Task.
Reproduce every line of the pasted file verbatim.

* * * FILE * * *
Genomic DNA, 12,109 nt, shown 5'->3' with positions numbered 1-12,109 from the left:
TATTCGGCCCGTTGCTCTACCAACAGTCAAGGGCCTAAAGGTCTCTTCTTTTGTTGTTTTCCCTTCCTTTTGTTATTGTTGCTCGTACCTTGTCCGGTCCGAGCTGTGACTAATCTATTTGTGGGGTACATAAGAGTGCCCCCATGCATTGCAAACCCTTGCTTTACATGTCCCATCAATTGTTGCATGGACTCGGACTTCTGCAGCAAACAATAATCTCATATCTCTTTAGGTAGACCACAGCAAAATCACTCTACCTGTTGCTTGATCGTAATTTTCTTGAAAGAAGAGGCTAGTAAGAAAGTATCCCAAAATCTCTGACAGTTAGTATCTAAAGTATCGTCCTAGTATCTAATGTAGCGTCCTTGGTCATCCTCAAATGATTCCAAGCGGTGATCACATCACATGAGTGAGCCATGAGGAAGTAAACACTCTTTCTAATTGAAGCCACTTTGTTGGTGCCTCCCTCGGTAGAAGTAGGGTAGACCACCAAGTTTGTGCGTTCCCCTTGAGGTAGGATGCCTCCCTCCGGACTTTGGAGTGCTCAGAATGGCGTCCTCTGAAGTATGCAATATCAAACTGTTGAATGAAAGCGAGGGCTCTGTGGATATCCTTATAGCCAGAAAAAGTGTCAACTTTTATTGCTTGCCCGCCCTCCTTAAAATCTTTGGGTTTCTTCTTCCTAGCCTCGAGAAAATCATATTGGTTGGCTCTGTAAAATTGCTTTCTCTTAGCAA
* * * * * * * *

Genomic DNA, 12,109 nt, shown 5'->3' with positions numbered 1-12,109 from the left:
TATTCGGCCCGTTGCTCTACCAACAGTCAAGGGCCTAAAGGTCTCTTCTTTTGTTGTTTTCCCTTCCTTTTGTTATTGTTGCTCGTACCTTGTCCGGTCCGAGCTGTGACTAATCTATTTGTGGGGTACATAAGAGTGCCCCCATGCATTGCAAACCCTTGCTTTACATGTCCCATCAATTGTTGCATGGACTCGGACTTCTGCAGCAAACAATAATCTCATATCTCTTTAGGTAGACCACAGCAAAATCACTCTACCTGTTGCTTGATCGTAATTTTCTTGAAAGAAGAGGCTAGTAAGAAAGTATCCCAAAATCTCTGACAGTTAGTATCTAAAGTATCGTCCTAGTATCTAATGTAGCGTCCTTGGTCATCCTCAAATGATTCCAAGCGGTGATCACATCACATGAGTGAGCCATGAGGAAGTAAACACTCTTTCTAATTGAAGCCACTTTGTTGGTGCCTCCCTCGGTAGAAGTAGGGTAGACCACCAAGTTTGTGCGTTCCCCTTGAGGTAGGATGCCTCCCTCCGGACTTTGGAGTGCTCAGAATGGCGTCCTCTGAAGTATGCAATATCAAACTGTTGAATGAAAGCGAGGGCTCTGTGGATATCCTTATAGCCAGAAAAAGTGTCAACTTTTATTGCTTGCCCGCCCTCCTTAAAATCTTTGGGTTTCTTCTTCCTAGCCTCGAGAAAATCATATTGGTTGGCTCTGTAAAATTGCTTTCTCTTAGCAA